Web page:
If you have trouble dividing metric measurements (i.e. 10s and 100s) by 2 or 3 (to a practical accuracy), then it doesn't matter whether beer's sold in pints or litres, you've had enough.

          Trying to change the measurements is a complete waste of time though, since it attempts to solve a non-existent problem. Clearly we've managed to fix the political system and the economy while I was having a post-prandial nap

      6. The Fuzzy Wotnot

        @Greg J Preece

        OK mate, if that's how you feel then you can pay to have all the millions of roads signs up and down the UK "recoded" from miles to kilometres, out of you own pocket!

        1. trog-oz

          Australian managed to change all it's road signs to metric in 1970 and it's a bigger country than the UK. We have more signs as well. At a junction there isn't just a sign telling you how far to the next place (like here in the UK) but distances to all the places the road goes to. The little men did it in a long weekend too,.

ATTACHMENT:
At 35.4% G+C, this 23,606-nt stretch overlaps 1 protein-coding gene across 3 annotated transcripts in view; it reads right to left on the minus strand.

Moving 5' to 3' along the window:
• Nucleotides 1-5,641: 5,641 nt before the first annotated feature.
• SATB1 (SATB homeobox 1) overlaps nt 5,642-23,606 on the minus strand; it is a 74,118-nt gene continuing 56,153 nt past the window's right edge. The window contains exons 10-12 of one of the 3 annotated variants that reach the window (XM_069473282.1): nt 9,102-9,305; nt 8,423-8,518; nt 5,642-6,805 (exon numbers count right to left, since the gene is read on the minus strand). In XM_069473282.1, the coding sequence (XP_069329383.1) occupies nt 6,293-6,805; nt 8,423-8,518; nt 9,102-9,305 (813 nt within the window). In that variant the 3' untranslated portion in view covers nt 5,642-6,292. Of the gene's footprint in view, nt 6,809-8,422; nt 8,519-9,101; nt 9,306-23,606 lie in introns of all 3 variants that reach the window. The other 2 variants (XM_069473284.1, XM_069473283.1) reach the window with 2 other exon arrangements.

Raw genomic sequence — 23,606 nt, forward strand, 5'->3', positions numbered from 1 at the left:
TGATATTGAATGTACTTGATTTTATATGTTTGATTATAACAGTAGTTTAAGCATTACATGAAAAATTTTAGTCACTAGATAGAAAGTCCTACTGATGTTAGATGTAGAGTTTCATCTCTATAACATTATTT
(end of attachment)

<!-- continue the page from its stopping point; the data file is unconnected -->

7. Rampant Spaniel

        It isn't tradition for me at least, I Just fail to see enough of a benefit to justify the cost. Especially in the current economic climate. It has been done in some situations where the cost was low, such as the sale of spirits which just required and optic change, and wine I think is sold in metric glass sizes.

        To switch Beer from pints, it would mean a large switch of glasses, for what benefit? Just to unify on a single measurement. It isn't like you need a specific amount of beer (other than more), a litre isn't better, personally I would rather see beer sold by the yard! But seriously, if there is a valid reason, like in building a house as mentioned earlier, than sure, if the benefit (such as alignment with Europe for purchasing materials and setting standards) outweighs the cost of retooling I agree, but in those cases it has probably already been done.